Emilio Bonifacio is the change-of-pace player the Chicago Cubs need in their organization.
He set a modern-day Major League Baseball record with nine hits in the team’s first two games of the season and after a 3-for-5 night in a 7-6 loss to the Pirates Tuesday night at Wrigley Field, Bonifacio has a .515 batting average.
That’s impressive for a player who was designated for assignment by the Kansas City Royals on Jan. 31.
But after clearing waivers, Bonifacio signed a deal with the Cubs – a place he would have an opportunity to start.
The versatile leadoff hitter brings a unique dimension to a Chicago offense that lacks charisma. Bonifacio has stolen five bases in seven games, including one Tuesday which led to the tying run after Anthony Rizzo belted the baseball through the middle in the seventh inning.
Rizzo is one of the few Cubs who are expected to be productive offensively this season because a majority of the lineup is scattered with sub-par players. But realistically, more than just Bonifacio will have to emerge if Chicago wants to be in any sort of playoff race during July, August and September.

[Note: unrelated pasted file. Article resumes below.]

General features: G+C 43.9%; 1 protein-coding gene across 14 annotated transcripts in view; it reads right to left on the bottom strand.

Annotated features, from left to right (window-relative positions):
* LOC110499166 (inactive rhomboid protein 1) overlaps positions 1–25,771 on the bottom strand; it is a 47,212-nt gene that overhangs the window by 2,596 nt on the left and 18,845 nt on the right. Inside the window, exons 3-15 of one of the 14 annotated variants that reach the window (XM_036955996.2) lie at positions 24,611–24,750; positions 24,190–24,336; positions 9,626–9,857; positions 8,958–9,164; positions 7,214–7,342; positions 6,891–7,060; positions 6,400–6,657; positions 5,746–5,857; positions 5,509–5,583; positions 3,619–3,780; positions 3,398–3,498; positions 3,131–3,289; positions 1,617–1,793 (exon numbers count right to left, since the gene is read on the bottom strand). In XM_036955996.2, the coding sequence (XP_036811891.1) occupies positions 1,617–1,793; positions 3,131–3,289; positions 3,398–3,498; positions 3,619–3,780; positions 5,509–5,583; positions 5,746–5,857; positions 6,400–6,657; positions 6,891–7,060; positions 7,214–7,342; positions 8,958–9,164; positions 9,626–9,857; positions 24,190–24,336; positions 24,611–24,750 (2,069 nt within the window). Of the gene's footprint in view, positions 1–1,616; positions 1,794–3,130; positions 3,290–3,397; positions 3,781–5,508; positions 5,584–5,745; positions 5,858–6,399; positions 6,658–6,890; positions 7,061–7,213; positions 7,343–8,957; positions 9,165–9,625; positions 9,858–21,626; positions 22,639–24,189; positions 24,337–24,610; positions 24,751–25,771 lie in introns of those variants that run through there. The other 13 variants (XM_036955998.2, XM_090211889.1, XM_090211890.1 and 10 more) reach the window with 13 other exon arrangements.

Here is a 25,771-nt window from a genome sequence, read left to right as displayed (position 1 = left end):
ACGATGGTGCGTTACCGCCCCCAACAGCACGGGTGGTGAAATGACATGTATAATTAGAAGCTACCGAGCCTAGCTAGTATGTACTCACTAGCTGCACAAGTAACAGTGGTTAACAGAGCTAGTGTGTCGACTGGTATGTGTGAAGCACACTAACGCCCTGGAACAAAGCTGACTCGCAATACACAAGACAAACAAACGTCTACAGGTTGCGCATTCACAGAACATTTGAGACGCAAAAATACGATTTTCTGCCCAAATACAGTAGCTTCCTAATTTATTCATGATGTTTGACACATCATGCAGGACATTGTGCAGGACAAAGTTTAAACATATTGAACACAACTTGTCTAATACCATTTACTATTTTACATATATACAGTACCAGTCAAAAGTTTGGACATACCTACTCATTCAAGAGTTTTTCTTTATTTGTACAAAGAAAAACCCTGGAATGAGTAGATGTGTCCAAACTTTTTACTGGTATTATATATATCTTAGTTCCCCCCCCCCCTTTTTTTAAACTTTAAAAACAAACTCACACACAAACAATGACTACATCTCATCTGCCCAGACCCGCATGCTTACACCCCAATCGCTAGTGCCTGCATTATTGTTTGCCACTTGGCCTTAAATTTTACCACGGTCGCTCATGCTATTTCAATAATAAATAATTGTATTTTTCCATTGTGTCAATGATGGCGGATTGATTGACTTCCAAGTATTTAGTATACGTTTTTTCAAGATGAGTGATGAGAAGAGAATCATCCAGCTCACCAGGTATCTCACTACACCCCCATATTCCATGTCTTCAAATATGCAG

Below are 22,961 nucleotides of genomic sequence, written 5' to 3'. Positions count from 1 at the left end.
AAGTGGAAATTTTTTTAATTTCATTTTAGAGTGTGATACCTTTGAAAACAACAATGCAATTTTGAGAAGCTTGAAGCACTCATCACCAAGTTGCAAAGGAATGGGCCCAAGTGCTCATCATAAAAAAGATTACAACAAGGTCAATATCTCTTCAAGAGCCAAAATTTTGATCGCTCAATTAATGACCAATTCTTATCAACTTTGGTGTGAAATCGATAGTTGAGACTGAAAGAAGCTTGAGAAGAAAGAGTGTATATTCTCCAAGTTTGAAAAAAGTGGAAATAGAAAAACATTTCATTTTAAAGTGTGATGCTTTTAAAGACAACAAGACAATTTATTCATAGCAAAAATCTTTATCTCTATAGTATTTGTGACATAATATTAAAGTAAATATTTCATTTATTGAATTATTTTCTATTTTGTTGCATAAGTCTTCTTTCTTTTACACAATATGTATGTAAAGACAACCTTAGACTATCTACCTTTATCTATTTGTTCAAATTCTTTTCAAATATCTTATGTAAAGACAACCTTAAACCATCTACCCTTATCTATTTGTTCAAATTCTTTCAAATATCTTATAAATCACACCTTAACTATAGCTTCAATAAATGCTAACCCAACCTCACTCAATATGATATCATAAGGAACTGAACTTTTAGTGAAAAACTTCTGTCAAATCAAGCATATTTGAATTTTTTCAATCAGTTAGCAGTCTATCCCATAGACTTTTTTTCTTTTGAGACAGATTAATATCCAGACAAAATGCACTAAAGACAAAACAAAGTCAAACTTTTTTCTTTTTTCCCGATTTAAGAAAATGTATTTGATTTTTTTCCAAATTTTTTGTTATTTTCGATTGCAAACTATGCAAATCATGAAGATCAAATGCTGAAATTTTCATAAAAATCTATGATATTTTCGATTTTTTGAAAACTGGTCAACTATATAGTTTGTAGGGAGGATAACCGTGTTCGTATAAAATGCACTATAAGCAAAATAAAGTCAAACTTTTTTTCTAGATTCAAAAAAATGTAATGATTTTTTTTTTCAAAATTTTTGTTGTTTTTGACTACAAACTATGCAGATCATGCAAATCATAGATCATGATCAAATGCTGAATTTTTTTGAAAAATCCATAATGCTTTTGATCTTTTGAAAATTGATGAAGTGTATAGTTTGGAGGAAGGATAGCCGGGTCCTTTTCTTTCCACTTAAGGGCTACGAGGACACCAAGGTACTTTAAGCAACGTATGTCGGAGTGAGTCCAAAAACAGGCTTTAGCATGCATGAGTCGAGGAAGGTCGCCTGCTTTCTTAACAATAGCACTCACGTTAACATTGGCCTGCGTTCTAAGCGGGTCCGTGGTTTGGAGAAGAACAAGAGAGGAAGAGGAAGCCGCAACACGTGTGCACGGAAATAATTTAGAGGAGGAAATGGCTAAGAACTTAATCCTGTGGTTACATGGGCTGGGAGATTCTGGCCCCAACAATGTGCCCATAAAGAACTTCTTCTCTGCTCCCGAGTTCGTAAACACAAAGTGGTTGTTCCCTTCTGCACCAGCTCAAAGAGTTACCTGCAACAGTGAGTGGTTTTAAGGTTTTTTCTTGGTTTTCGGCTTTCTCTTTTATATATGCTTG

Bonifacio can set the table all he wants, but he isn’t one to drive in runners. He only has 133 RBIs during his eight-year career with a season-best 36 in 2011 with the Florida Marlins. Someone else on the Cubs has to be the driving force. As I mentioned earlier, Rizzo can be that guy, but that might not be enough.
Despite Tuesday’s loss, often-belittled shortstop Starlin Castro had a coming out party offensively. He went 3-for-4 with a pair of home runs.
Castro, who missed a majority of spring training with a hamstring injury wasn’t shy when saying he has his feeling back.
“He’s just starting to get into a rhythm,” Cubs manager Rick Renteria said. “You can’t expect him to hit two homers every day, but his approaches are working.”
Renteria has his team competing, but all the pieces to the puzzle aren’t in place. Bonifacio is the type of player that can make this offense go, but he won’t be able to do it alone. He can be Robin, but someone else needs to be Batman.